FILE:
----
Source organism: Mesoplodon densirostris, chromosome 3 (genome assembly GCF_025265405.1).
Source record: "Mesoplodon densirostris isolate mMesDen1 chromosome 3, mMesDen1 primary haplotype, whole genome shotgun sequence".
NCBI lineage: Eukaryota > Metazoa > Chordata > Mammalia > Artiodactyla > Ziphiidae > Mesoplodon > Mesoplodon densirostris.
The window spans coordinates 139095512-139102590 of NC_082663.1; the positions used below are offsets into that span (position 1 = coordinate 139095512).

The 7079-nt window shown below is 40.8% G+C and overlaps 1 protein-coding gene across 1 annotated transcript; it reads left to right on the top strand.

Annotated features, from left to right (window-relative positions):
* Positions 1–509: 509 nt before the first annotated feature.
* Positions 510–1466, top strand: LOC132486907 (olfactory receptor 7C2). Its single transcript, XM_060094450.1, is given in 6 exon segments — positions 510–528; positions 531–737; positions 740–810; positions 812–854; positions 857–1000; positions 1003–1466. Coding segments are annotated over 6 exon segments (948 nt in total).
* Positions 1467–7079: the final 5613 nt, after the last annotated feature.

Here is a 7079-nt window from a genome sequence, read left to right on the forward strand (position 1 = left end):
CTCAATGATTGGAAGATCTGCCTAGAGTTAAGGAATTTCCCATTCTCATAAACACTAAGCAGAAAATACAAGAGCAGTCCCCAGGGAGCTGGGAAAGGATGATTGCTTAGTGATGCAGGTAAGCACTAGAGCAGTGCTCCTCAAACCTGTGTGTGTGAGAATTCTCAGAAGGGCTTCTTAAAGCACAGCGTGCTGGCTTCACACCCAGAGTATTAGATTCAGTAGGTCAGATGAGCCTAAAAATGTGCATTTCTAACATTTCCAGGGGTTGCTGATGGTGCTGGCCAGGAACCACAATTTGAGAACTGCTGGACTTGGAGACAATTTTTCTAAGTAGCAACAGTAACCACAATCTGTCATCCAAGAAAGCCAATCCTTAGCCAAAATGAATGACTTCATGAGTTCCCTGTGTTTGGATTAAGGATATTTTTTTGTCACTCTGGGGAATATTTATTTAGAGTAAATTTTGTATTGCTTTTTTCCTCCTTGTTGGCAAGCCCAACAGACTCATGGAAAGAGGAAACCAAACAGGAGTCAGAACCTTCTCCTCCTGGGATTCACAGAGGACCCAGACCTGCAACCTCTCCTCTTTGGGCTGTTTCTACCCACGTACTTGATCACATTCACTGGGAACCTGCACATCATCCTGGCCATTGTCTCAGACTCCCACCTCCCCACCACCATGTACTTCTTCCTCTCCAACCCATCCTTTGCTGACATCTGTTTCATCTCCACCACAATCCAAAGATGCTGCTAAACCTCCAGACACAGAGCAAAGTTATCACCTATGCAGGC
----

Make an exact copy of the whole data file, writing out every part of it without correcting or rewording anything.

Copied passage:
Source organism: Mesoplodon densirostris, chromosome 3 (genome assembly GCF_025265405.1).
Source record: "Mesoplodon densirostris isolate mMesDen1 chromosome 3, mMesDen1 primary haplotype, whole genome shotgun sequence".
NCBI lineage: Eukaryota > Metazoa > Chordata > Mammalia > Artiodactyla > Ziphiidae > Mesoplodon > Mesoplodon densirostris.
The window spans coordinates 139095512-139102590 of NC_082663.1; the positions used below are offsets into that span (position 1 = coordinate 139095512).

The 7079-nt window shown below is 40.8% G+C and overlaps 1 protein-coding gene across 1 annotated transcript; it reads left to right on the top strand.

Annotated features, from left to right (window-relative positions):
* Positions 1–509: 509 nt before the first annotated feature.
* Positions 510–1466, top strand: LOC132486907 (olfactory receptor 7C2). Its single transcript, XM_060094450.1, is given in 6 exon segments — positions 510–528; positions 531–737; positions 740–810; positions 812–854; positions 857–1000; positions 1003–1466. Coding segments are annotated over 6 exon segments (948 nt in total).
* Positions 1467–7079: the final 5613 nt, after the last annotated feature.

Here is a 7079-nt window from a genome sequence, read left to right on the forward strand (position 1 = left end):
CTCAATGATTGGAAGATCTGCCTAGAGTTAAGGAATTTCCCATTCTCATAAACACTAAGCAGAAAATACAAGAGCAGTCCCCAGGGAGCTGGGAAAGGATGATTGCTTAGTGATGCAGGTAAGCACTAGAGCAGTGCTCCTCAAACCTGTGTGTGTGAGAATTCTCAGAAGGGCTTCTTAAAGCACAGCGTGCTGGCTTCACACCCAGAGTATTAGATTCAGTAGGTCAGATGAGCCTAAAAATGTGCATTTCTAACATTTCCAGGGGTTGCTGATGGTGCTGGCCAGGAACCACAATTTGAGAACTGCTGGACTTGGAGACAATTTTTCTAAGTAGCAACAGTAACCACAATCTGTCATCCAAGAAAGCCAATCCTTAGCCAAAATGAATGACTTCATGAGTTCCCTGTGTTTGGATTAAGGATATTTTTTTGTCACTCTGGGGAATATTTATTTAGAGTAAATTTTGTATTGCTTTTTTCCTCCTTGTTGGCAAGCCCAACAGACTCATGGAAAGAGGAAACCAAACAGGAGTCAGAACCTTCTCCTCCTGGGATTCACAGAGGACCCAGACCTGCAACCTCTCCTCTTTGGGCTGTTTCTACCCACGTACTTGATCACATTCACTGGGAACCTGCACATCATCCTGGCCATTGTCTCAGACTCCCACCTCCCCACCACCATGTACTTCTTCCTCTCCAACCCATCCTTTGCTGACATCTGTTTCATCTCCACCACAATCCAAAGATGCTGCTAAACCTCCAGACACAGAGCAAAGTTATCACCTATGCAGGC